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Pafford v. State

Court of Appeals of Arkansas, Division IV

April 3, 2019

JAMES PAFFORD APPELLANT
v.
STATE OF ARKANSAS APPELLEE

          APPEAL FROM THE HEMPSTEAD COUNTY CIRCUIT COURT [NO. 29CR-15-112] HONORABLE DUNCAN CULPEPPER, JUDGE

          Benca & Benca, by: Patrick J. Benca, for appellant.

          Leslie Rutledge, Att'y Gen., by: Adam Jackson, Ass't Att'y Gen., for appellee.

          MIKE MURPHY, Judge

         Appellant James Pafford appeals from an order of the Hempstead County Circuit Court denying his petition for postconviction relief filed pursuant to Arkansas Rule of Criminal Procedure 37.1. For reversal, he contends that the circuit court erred by denying him an evidentiary hearing on his Rule 37 petition. We affirm.

         I. Relevant History

         We explained the incident that led to the underlying charges in Pafford v. State, 2017 Ark.App. 700, at 2, 537 S.W.3d 302, 305:

Pafford sexually abused then twelve-year-old M.W. on two occasions in February 2015. Both encounters took place at Pafford's home. M.W. confided in his grandmother and a child-abuse-hotline call was made. Because M.W. lived primarily in the same home as Pafford, the call was of high priority and M.W. was immediately interviewed. From there, the investigation continued and was handed over to the state police. Pafford was charged with two counts of rape and two counts of sexual assault in the second degree. On February 9, 2016, the case proceeded to a jury trial.

         A Hempstead County Circuit Court jury convicted Pafford of two counts of rape and two counts of second-degree sexual assault. He was sentenced to twenty-five years' imprisonment in the Arkansas Department of Correction on each rape conviction, to run consecutively to each other, and five years' imprisonment on each sexual-assault conviction, to run concurrently with the rape convictions. Pafford, supra. On direct appeal, Pafford argued four points: (1) jury misconduct prejudiced his chances for a fair trial; (2) the circuit court erred in allowing expert testimony concerning the truthfulness of the victim's statements; (3) the circuit court erred in allowing a photo of Pafford's erect penis into evidence; and (4) the circuit court erred in not granting his new trial based on ineffective-assistance-of-counsel claims.[1] This court affirmed the convictions on December 13, 2017, and denied the petition for rehearing on January 31, 2018. Pafford sought review from the Arkansas Supreme Court, which was denied on March 29, 2018.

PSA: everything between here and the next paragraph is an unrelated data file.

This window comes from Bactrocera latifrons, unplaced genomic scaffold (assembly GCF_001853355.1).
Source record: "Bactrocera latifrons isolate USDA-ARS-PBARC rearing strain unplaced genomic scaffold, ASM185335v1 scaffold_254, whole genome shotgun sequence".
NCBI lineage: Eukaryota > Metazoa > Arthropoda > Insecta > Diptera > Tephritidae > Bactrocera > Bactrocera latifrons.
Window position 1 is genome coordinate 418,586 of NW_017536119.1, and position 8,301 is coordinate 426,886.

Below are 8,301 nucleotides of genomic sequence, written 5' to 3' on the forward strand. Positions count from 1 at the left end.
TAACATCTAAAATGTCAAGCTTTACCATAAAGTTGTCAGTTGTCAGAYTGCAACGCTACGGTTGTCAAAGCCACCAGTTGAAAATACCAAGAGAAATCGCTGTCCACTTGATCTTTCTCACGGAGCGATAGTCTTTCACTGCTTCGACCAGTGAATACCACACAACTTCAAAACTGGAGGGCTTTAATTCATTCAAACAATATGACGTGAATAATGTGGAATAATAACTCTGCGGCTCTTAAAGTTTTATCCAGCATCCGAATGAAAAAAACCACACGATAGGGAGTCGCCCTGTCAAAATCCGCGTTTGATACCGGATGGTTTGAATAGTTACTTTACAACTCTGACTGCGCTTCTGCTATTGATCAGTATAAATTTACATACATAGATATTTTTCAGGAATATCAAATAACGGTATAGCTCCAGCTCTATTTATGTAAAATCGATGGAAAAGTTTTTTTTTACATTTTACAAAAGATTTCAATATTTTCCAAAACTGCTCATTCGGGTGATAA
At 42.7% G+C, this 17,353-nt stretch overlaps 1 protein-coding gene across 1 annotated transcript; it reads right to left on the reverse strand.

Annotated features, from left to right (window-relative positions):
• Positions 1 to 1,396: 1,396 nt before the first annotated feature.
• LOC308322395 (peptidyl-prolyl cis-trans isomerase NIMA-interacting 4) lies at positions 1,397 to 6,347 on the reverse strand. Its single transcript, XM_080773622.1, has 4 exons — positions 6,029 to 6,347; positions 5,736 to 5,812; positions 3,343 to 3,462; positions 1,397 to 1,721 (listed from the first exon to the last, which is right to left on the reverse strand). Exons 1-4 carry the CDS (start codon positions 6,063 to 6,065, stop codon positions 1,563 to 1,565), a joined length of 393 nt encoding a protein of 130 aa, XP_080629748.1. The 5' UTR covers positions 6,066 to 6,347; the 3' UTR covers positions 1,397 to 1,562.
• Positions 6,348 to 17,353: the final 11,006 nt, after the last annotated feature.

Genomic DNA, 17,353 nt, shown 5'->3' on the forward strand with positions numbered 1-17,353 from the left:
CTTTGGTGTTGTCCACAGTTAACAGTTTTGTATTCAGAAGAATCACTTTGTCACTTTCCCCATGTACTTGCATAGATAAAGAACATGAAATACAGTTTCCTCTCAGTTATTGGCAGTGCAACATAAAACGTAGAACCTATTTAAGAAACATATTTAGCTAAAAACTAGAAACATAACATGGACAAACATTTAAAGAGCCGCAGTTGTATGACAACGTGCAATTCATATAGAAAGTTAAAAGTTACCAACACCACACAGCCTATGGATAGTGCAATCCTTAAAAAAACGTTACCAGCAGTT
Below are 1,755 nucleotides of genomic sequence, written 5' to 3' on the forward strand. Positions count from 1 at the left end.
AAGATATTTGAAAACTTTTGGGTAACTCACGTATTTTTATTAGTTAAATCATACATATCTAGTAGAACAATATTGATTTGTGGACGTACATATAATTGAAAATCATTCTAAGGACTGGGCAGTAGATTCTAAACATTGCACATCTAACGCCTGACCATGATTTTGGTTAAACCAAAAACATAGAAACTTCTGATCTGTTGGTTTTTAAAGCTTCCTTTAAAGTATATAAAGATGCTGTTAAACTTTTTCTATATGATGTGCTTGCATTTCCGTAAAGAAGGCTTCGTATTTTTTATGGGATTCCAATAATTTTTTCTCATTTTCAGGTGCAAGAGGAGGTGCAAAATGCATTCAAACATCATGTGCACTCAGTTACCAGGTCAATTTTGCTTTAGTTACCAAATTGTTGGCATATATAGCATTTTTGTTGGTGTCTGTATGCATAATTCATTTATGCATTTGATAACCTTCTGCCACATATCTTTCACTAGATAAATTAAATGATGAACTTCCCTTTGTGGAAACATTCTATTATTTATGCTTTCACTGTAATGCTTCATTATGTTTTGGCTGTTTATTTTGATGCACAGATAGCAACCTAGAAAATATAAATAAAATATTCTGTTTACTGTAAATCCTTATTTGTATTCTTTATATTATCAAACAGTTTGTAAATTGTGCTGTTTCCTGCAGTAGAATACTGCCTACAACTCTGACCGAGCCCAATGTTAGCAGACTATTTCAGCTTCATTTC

On May 25, 2018, Pafford filed a verified petition for postconviction relief pursuant to Arkansas Rule of Criminal Procedure 37.1. He raised one claim of ineffective assistance of counsel premised on counsel's failure to move to quash the selected jury and failure to move for a mistrial when the circuit court allegedly excluded Pafford's family from the courtroom during voir dire. Pafford argued that this deprived him of his constitutional right to a public trial. On July 16, 2018, without holding an evidentiary hearing, the circuit court denied Pafford's petition in a four-page order. The circuit court denied relief, finding that Pafford's petition did not comply with the formatting requirements as required by Rule 37.1 and that Pafford failed to state how he was prejudiced by the alleged error of his counsel. This timely appeal followed.

         II. Standard of Review

         We do not reverse the denial of postconviction relief unless the circuit court's findings are clearly erroneous. Vaughn v. State, 2017 Ark.App. 241, at 7, 519 S.W.3d 717, 721. A finding is clearly erroneous when, although there is evidence to support it, after reviewing the entire evidence, we are left with the definite and firm conviction that a mistake has been committed. Id. In making a determination on a claim of ineffective assistance of counsel, this court considers the totality of the evidence. Id.

         Our standard of review also requires that we assess the effectiveness of counsel under the two-prong standard set forth by the Supreme Court of the United States in Strickland v. Washington, 466 U.S. 668 (1984). Id. In asserting ineffective assistance of counsel under Strickland, the petitioner must first demonstrate that counsel's performance was deficient. Sartin v. State, 2012 Ark. 155, 400 S.W.3d 694. This requires a showing that counsel made errors so serious that counsel was not functioning as the "counsel" guaranteed the petitioner by the Sixth Amendment. Id. The reviewing court must indulge in a strong presumption that counsel's conduct falls within the wide range of reasonable professional assistance. Id. The defendant claiming ineffective assistance of counsel has the burden of overcoming that presumption by identifying the acts and omissions of counsel which, when viewed from counsel's perspective at the time of trial, could not have been the result of reasonable professional judgment. Id.

         Second, the petitioner must show that the deficient performance prejudiced the defense, which requires a demonstration that counsel's errors were so serious as to deprive the petitioner of a fair trial. Id. This requires the petitioner to show that there is a reasonable probability that the fact-finder's decision would have been different absent counsel's errors. Id. A ...


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